Popular outrage focuses on Senator Dodd

Senator Christopher Dodd (D-CT) must regret some his ties to AIG as scrambles to save his political career, according to the New York Times:

Across Connecticut, anger is erupting against Mr. Dodd, the chairman of the Senate Banking Committee, whose stature in Washington once reflected the state's beneficial ties with the financial industry. Now, he finds himself a symbol of the political establishment's coziness with tainted corporations and a target of populist wrath over their excesses.

A reversal like this can happen and should be expected when a powerful and well-known politician appears to have aided corporate looters while most of his or her constituents suffer through an economic crisis.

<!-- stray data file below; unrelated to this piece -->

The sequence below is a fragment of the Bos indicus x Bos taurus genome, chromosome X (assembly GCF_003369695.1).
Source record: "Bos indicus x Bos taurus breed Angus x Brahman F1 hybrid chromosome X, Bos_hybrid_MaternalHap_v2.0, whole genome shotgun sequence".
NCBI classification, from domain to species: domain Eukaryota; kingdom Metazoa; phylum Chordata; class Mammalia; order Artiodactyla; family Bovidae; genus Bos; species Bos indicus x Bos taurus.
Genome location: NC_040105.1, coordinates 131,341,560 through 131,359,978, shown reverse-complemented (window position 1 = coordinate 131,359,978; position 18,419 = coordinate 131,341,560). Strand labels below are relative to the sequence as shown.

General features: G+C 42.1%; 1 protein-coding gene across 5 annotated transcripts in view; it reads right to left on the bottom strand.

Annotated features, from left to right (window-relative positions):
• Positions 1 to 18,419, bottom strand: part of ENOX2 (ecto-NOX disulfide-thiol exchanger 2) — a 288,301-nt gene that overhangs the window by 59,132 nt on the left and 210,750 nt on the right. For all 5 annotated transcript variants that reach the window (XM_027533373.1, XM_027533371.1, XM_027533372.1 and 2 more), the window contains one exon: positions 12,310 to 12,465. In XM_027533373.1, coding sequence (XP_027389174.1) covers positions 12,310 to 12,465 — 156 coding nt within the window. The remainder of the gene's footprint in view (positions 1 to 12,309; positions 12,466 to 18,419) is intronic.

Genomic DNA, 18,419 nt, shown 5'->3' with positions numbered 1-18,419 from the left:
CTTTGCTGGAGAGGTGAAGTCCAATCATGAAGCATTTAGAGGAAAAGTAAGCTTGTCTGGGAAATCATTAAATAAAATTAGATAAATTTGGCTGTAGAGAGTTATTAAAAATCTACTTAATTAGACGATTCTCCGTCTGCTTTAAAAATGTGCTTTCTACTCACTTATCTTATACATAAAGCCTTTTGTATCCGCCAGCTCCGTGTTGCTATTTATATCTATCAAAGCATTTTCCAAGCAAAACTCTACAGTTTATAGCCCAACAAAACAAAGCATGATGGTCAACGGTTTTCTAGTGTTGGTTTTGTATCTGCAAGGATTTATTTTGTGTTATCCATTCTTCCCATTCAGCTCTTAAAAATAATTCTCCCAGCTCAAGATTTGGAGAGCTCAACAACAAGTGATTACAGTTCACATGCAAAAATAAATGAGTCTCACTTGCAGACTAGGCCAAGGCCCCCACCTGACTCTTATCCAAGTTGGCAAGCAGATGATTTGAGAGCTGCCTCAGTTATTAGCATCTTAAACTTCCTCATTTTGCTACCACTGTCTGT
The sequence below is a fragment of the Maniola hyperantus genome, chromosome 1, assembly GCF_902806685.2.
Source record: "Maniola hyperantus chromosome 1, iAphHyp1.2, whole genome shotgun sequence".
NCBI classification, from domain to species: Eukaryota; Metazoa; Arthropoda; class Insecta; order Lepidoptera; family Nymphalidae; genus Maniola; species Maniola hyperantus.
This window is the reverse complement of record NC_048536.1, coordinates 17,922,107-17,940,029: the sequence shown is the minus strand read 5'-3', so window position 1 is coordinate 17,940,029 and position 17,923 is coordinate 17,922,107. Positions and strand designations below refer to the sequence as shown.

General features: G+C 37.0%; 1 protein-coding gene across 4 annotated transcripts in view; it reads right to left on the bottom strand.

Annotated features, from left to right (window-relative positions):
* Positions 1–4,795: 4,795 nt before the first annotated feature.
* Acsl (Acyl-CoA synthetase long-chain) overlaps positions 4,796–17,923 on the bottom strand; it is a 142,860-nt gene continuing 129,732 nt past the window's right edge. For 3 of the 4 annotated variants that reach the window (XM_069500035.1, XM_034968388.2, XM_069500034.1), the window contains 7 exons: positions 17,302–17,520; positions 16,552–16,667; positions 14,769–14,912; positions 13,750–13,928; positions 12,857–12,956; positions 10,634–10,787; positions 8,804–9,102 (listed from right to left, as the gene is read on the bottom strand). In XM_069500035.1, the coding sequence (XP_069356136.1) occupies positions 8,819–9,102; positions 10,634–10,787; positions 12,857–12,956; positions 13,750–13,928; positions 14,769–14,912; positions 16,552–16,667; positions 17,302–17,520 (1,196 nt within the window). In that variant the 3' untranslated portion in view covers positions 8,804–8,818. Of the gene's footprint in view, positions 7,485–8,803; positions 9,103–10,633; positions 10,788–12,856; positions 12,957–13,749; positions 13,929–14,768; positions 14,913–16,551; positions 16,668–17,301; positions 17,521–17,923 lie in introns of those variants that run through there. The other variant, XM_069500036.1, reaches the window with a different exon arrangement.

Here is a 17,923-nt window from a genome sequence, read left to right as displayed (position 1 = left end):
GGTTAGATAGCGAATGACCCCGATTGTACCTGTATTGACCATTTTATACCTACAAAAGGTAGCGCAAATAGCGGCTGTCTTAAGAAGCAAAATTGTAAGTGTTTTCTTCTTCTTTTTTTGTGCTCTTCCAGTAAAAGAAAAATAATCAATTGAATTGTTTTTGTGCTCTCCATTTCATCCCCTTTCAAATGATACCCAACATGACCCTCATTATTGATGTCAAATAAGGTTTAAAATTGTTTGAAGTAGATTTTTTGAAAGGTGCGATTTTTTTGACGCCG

On Thursday, the senator sought to defuse the furor over the latest revelation, holding a conference call with reporters to explain how legislation meant to limit executive compensation was changed at the last minute. That change exempted bonuses protected by contracts, like those at American International Group, a big campaign contributor to Mr. Dodd that received billions in federal bailout money.

Some of Connecticut's citizens were unimpressed by Dodd's excuse:

In dozens of interviews, residents said they were appalled by Mr. Dodd's ties to financial firms and believed that he had damaged himself as he prepares to run for re-election next year.

It remains to be seen whether this backlash moment has the staying power needed to undermine Dodd's 2010 reelection efforts.

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